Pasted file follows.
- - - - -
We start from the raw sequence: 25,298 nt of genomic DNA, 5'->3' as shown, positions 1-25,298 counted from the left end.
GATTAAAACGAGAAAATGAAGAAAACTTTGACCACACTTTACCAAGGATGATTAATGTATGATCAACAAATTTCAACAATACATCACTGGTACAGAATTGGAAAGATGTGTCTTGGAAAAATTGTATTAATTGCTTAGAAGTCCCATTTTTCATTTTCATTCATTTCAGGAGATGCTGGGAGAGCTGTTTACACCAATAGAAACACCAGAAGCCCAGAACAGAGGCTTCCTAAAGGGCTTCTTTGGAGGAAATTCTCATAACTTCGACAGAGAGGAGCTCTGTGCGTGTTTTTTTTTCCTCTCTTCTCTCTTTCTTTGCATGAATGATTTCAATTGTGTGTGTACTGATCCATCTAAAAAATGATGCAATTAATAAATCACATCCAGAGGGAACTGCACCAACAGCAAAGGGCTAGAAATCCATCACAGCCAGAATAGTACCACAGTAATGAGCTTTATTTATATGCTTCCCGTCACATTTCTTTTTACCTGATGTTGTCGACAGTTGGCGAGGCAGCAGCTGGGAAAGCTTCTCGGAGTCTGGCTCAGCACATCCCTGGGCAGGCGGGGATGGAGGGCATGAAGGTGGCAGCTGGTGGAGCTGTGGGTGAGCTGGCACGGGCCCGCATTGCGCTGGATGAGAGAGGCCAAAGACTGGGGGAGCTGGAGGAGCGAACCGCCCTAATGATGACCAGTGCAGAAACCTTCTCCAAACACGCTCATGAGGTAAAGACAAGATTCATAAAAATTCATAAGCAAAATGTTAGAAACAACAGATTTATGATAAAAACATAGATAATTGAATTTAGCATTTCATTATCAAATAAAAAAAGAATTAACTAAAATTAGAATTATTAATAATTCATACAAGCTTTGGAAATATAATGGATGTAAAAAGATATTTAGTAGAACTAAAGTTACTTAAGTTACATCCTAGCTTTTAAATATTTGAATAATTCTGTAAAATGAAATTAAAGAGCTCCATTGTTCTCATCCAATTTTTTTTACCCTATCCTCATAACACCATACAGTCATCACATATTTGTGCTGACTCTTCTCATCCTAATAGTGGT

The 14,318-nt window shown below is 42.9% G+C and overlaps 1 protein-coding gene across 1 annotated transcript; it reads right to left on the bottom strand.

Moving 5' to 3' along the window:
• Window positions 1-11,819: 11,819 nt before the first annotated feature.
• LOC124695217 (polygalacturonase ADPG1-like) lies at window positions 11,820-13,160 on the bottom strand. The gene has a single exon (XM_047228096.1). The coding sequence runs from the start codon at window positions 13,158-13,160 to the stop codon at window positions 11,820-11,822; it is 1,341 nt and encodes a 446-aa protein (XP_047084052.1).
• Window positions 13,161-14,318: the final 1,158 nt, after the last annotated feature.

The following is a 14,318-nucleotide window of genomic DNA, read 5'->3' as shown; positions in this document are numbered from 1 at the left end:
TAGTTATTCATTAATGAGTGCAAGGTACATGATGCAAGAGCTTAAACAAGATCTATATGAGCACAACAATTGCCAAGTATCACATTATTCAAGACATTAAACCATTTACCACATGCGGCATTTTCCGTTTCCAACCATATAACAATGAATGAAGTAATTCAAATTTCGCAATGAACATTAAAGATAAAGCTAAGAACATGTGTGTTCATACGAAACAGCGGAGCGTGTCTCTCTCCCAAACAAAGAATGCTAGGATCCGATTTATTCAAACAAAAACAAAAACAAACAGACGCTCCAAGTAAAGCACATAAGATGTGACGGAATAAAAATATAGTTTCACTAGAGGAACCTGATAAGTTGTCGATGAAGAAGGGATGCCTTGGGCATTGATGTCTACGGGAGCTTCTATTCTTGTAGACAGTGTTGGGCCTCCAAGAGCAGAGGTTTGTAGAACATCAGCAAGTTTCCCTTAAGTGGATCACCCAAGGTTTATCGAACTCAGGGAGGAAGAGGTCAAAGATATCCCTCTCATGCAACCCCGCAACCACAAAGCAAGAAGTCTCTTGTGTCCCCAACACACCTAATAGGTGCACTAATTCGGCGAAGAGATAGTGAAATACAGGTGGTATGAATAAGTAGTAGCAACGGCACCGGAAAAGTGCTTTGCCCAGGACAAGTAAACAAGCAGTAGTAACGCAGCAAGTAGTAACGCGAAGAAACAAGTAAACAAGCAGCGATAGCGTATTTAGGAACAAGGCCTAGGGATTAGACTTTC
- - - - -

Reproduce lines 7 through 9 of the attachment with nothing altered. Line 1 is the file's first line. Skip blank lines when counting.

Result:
• Window positions 13,161-14,318: the final 1,158 nt, after the last annotated feature.

The following is a 14,318-nucleotide window of genomic DNA, read 5'->3' as shown; positions in this document are numbered from 1 at the left end:
TAGTTATTCATTAATGAGTGCAAGGTACATGATGCAAGAGCTTAAACAAGATCTATATGAGCACAACAATTGCCAAGTATCACATTATTCAAGACATTAAACCATTTACCACATGCGGCATTTTCCGTTTCCAACCATATAACAATGAATGAAGTAATTCAAATTTCGCAATGAACATTAAAGATAAAGCTAAGAACATGTGTGTTCATACGAAACAGCGGAGCGTGTCTCTCTCCCAAACAAAGAATGCTAGGATCCGATTTATTCAAACAAAAACAAAAACAAACAGACGCTCCAAGTAAAGCACATAAGATGTGACGGAATAAAAATATAGTTTCACTAGAGGAACCTGATAAGTTGTCGATGAAGAAGGGATGCCTTGGGCATTGATGTCTACGGGAGCTTCTATTCTTGTAGACAGTGTTGGGCCTCCAAGAGCAGAGGTTTGTAGAACATCAGCAAGTTTCCCTTAAGTGGATCACCCAAGGTTTATCGAACTCAGGGAGGAAGAGGTCAAAGATATCCCTCTCATGCAACCCCGCAACCACAAAGCAAGAAGTCTCTTGTGTCCCCAACACACCTAATAGGTGCACTAATTCGGCGAAGAGATAGTGAAATACAGGTGGTATGAATAAGTAGTAGCAACGGCACCGGAAAAGTGCTTTGCCCAGGACAAGTAAACAAGCAGTAGTAACGCAGCAAGTAGTAACGCGAAGAAACAAGTAAACAAGCAGCGATAGCGTATTTAGGAACAAGGCCTAGGGATTAGACTTTC